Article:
3. If in step 2 the head had no more children to add, remove it from the list of comments to process. The next comment in comments to process will become the new head.
  4. Repeat from step 2 until there are no comments to process.

In prose, and even written as code, the difference between this depth-first strategy and our previous breadth-first one is subtle. But the difference is apparent visually. For the same target comment tree as before, we show the steps. Notice the head comment is shown in dark blue, the other comments to process are shown in light blue:

first phase: roots

first phase: roots

expand branch 1

expand branch 1

Notice that we are not doing any processing on branches 2 and 3, and are trying to complete branch 1 as soon as possible. We first had the root of branch 1 as head, then its first child is the new head. But, as it has no children, we can take it off the comments to process list, and mark it as completed in light green. Its next sibling is the new head.

first sub-tree is completed

first sub-tree is completed

None of the three children comments of comment 1 have any children, and so they don’t require further processing, and are marked in green. When the three of them are done, the initial head, comment 1, has no unprocessed children, so we can remove it from the list of comments to process. We mark it in green in the next image, where we already show progress into the processing of branch 2.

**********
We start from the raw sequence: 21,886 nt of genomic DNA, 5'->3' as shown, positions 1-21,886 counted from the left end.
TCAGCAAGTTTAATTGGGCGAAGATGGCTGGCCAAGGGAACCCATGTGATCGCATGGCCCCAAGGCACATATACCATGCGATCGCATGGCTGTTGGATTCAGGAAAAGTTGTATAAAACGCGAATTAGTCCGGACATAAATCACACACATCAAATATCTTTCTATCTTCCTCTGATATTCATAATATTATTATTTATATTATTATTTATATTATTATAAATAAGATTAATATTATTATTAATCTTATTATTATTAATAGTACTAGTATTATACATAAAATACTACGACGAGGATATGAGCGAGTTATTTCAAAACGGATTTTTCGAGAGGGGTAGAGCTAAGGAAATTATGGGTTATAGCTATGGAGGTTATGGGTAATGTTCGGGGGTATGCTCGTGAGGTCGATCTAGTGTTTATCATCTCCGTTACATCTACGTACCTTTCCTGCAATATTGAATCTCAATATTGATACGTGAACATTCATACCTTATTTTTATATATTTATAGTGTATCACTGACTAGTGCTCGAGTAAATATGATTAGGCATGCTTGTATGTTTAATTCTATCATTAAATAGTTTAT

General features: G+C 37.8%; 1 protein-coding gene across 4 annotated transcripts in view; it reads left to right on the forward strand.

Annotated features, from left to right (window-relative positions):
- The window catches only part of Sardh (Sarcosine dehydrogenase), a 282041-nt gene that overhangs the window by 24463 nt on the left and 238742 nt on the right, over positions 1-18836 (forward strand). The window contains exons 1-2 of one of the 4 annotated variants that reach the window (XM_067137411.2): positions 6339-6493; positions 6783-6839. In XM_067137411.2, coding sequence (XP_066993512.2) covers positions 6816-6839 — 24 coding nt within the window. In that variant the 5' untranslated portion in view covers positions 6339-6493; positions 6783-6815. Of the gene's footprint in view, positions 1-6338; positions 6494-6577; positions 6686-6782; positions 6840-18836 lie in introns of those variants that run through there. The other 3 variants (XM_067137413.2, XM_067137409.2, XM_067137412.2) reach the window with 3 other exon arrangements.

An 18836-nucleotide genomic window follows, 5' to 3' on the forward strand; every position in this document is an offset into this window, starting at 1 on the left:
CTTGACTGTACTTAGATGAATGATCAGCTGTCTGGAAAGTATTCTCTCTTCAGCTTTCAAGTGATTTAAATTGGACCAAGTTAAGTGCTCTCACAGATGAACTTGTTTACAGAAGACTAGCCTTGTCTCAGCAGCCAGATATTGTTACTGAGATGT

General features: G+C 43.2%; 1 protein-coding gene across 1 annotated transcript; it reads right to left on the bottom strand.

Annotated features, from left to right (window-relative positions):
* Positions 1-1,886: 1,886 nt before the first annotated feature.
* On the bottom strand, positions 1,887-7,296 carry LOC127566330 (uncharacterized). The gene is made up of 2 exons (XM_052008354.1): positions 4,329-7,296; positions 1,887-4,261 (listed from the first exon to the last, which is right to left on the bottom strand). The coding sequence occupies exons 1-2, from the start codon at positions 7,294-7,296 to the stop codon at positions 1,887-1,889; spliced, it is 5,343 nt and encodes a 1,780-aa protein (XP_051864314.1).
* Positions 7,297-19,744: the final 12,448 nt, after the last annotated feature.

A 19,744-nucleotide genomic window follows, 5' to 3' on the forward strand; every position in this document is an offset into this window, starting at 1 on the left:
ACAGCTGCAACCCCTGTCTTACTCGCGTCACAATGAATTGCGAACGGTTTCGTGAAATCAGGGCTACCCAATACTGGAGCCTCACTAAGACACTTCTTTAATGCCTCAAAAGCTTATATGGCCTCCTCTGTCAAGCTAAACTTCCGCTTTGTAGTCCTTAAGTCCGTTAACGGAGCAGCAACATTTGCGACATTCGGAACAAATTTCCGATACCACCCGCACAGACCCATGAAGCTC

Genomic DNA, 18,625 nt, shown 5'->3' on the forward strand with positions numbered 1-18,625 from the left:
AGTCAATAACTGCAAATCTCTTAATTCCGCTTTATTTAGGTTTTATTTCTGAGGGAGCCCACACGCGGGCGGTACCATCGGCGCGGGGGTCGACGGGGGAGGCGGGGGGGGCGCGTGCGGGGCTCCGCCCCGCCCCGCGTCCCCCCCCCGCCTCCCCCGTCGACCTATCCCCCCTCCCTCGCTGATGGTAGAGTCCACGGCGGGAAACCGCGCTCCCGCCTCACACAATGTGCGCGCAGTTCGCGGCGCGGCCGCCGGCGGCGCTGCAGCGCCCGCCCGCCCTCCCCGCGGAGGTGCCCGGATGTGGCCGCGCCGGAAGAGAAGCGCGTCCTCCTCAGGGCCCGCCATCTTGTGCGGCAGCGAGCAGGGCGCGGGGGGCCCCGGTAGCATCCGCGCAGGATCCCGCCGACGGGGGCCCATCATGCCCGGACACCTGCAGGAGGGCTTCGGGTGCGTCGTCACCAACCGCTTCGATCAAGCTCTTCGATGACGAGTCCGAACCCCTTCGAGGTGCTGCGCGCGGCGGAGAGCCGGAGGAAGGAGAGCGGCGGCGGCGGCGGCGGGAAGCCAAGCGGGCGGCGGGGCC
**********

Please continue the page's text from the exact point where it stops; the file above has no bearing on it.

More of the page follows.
first branch completed

first branch completed

As before, the algorithm we’ll use is not exactly the textbook-example of depth-first-search, but for all practical purposes it is depth-first-search. To implement this we would need to use a stack—or a LIFO if you prefer that term.

I find this new algorithm less “natural” to do by hand than the depth-first approach. But it has two very interesting properties:

  1. It completes sub-trees / branches as soon as possible. We did not start processing branch 2 until we completed branch 1.
  2. It is self-similar. Notice the similarity between our last two figures. The process as seen from the only child of comment 2 rhymes with the process seen from comment 2.

In other words: this algorithm is recursive. Recursion is a concept that some beginners in computer science, and even mathematics, find difficult. I have always found that surprising, given that we have very familiar (pun intended) examples of recursion: family trees. I think it’s pretty clear that my ancestry tree is the merger of my mother’s ancestry tree, and my father’s. And, a marriage’s descendants are the children plus the children’s descendants.

For our concrete example: the comment tree we’re after is the combination of branches 1, 2, and 3. And, sub-tree 2 is the concatenation of comment 2, and the sub-tree rooted at comment 2’s child.